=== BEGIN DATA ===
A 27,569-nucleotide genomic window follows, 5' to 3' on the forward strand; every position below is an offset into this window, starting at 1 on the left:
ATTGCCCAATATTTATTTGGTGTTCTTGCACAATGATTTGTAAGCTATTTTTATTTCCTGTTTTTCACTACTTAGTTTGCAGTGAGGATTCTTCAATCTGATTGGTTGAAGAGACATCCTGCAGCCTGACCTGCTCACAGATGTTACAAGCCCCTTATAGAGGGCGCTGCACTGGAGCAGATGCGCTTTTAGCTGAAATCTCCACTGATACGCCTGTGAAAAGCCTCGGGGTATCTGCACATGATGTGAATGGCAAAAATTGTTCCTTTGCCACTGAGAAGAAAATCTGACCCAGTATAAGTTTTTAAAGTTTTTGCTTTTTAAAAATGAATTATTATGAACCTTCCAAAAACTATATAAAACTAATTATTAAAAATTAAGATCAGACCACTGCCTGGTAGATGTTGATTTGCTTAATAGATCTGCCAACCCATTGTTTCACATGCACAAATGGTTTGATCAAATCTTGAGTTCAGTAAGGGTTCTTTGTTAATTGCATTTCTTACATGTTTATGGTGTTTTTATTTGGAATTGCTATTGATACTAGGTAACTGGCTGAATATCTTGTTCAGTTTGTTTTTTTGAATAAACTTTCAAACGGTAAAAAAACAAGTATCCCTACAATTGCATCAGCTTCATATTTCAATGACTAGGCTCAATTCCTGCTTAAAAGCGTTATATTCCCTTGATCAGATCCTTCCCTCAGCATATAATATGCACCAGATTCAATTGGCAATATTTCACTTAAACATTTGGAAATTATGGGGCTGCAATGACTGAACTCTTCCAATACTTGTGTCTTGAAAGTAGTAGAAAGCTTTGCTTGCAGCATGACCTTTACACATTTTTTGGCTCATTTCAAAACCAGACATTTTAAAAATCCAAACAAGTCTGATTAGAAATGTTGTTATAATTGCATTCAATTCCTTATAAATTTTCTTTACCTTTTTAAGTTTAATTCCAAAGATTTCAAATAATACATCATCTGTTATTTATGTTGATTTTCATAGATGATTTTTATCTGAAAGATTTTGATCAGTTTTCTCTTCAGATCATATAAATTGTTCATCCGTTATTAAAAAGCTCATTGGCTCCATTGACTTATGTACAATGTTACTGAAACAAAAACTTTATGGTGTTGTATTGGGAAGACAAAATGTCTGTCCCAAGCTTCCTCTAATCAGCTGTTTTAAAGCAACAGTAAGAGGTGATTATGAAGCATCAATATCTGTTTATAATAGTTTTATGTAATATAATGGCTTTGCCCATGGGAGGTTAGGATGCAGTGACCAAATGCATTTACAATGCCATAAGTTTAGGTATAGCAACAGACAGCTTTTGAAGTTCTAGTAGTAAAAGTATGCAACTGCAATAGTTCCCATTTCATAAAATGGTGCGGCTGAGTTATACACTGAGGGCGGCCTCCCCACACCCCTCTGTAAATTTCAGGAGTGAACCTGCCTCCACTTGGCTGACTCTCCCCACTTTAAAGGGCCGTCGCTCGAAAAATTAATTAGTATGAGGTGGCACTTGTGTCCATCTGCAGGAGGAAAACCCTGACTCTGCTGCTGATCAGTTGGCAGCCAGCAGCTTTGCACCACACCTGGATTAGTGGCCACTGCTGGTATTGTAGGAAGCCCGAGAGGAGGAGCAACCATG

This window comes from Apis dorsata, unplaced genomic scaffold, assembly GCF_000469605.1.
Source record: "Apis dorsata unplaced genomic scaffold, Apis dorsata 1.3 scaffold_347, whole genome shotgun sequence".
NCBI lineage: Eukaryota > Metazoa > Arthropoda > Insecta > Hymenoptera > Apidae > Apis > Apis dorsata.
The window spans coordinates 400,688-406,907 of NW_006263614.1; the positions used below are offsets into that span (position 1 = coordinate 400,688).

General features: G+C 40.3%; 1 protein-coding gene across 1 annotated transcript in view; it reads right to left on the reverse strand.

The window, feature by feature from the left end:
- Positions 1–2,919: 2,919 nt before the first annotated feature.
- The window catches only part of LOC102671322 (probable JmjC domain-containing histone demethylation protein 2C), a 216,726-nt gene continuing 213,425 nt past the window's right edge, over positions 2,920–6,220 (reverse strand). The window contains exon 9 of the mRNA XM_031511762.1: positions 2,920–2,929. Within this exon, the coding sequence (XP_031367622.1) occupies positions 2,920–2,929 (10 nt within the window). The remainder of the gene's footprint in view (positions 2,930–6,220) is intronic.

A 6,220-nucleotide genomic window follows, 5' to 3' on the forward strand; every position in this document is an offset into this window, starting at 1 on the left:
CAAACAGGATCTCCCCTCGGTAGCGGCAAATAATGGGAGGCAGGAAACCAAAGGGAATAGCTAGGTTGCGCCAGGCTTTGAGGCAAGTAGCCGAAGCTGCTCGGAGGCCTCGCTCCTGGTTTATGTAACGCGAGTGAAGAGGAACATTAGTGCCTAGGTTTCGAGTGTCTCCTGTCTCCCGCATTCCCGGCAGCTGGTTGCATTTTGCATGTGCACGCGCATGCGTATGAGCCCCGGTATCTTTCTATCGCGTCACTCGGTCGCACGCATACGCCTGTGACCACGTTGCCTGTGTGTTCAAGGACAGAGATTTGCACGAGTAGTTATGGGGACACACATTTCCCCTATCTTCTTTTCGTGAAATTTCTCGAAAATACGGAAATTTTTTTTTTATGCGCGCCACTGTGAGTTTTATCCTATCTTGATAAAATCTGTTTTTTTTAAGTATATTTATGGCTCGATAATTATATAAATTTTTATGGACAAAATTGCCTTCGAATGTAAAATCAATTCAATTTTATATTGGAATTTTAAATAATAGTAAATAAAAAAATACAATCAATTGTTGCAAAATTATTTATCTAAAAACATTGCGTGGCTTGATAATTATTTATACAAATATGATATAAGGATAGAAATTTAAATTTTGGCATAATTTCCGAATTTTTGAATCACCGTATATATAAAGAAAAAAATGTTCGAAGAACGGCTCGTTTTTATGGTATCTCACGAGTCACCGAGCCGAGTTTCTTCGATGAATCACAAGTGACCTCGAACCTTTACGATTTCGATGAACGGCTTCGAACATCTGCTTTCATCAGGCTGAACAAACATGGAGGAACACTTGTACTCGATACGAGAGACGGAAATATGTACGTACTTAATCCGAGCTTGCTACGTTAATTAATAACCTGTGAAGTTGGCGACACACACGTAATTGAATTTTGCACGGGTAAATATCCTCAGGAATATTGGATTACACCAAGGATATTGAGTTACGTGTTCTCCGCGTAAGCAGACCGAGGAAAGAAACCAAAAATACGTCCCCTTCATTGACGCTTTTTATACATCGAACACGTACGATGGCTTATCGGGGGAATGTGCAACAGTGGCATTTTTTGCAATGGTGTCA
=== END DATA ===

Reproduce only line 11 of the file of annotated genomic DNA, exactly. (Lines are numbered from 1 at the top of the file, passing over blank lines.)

A 6,220-nucleotide genomic window follows, 5' to 3' on the forward strand; every position in this document is an offset into this window, starting at 1 on the left: